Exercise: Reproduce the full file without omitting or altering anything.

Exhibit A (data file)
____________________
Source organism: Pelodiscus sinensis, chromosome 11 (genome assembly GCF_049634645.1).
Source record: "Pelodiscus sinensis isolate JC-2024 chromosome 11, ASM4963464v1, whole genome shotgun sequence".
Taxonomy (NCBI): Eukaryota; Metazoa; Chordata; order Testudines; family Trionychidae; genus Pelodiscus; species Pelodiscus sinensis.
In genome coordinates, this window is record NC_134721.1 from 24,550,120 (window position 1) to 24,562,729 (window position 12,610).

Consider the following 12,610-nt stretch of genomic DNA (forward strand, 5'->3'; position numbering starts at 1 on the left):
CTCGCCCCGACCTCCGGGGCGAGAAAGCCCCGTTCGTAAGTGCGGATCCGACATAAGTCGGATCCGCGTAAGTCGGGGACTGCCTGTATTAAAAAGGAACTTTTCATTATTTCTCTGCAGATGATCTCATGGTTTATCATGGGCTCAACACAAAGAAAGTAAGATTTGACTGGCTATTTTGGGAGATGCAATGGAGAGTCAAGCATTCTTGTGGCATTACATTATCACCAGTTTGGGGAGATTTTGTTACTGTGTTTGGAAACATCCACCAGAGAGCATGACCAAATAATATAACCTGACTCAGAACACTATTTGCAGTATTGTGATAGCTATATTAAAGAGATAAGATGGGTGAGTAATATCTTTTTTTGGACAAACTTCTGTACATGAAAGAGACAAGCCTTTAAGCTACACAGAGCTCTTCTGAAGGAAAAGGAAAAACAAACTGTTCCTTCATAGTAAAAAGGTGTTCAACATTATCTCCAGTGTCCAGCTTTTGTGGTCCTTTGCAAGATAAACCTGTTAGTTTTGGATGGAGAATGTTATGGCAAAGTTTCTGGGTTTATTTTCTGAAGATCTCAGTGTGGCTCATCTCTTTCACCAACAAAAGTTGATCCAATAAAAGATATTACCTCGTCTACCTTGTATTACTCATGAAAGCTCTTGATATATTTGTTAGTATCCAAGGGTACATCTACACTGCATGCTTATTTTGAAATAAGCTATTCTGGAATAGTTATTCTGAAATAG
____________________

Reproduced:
Source organism: Pelodiscus sinensis, chromosome 11 (genome assembly GCF_049634645.1).
Source record: "Pelodiscus sinensis isolate JC-2024 chromosome 11, ASM4963464v1, whole genome shotgun sequence".
Taxonomy (NCBI): Eukaryota; Metazoa; Chordata; order Testudines; family Trionychidae; genus Pelodiscus; species Pelodiscus sinensis.
In genome coordinates, this window is record NC_134721.1 from 24,550,120 (window position 1) to 24,562,729 (window position 12,610).

Consider the following 12,610-nt stretch of genomic DNA (forward strand, 5'->3'; position numbering starts at 1 on the left):
CTCGCCCCGACCTCCGGGGCGAGAAAGCCCCGTTCGTAAGTGCGGATCCGACATAAGTCGGATCCGCGTAAGTCGGGGACTGCCTGTATTAAAAAGGAACTTTTCATTATTTCTCTGCAGATGATCTCATGGTTTATCATGGGCTCAACACAAAGAAAGTAAGATTTGACTGGCTATTTTGGGAGATGCAATGGAGAGTCAAGCATTCTTGTGGCATTACATTATCACCAGTTTGGGGAGATTTTGTTACTGTGTTTGGAAACATCCACCAGAGAGCATGACCAAATAATATAACCTGACTCAGAACACTATTTGCAGTATTGTGATAGCTATATTAAAGAGATAAGATGGGTGAGTAATATCTTTTTTTGGACAAACTTCTGTACATGAAAGAGACAAGCCTTTAAGCTACACAGAGCTCTTCTGAAGGAAAAGGAAAAACAAACTGTTCCTTCATAGTAAAAAGGTGTTCAACATTATCTCCAGTGTCCAGCTTTTGTGGTCCTTTGCAAGATAAACCTGTTAGTTTTGGATGGAGAATGTTATGGCAAAGTTTCTGGGTTTATTTTCTGAAGATCTCAGTGTGGCTCATCTCTTTCACCAACAAAAGTTGATCCAATAAAAGATATTACCTCGTCTACCTTGTATTACTCATGAAAGCTCTTGATATATTTGTTAGTATCCAAGGGTACATCTACACTGCATGCTTATTTTGAAATAAGCTATTCTGGAATAGTTATTCTGAAATAG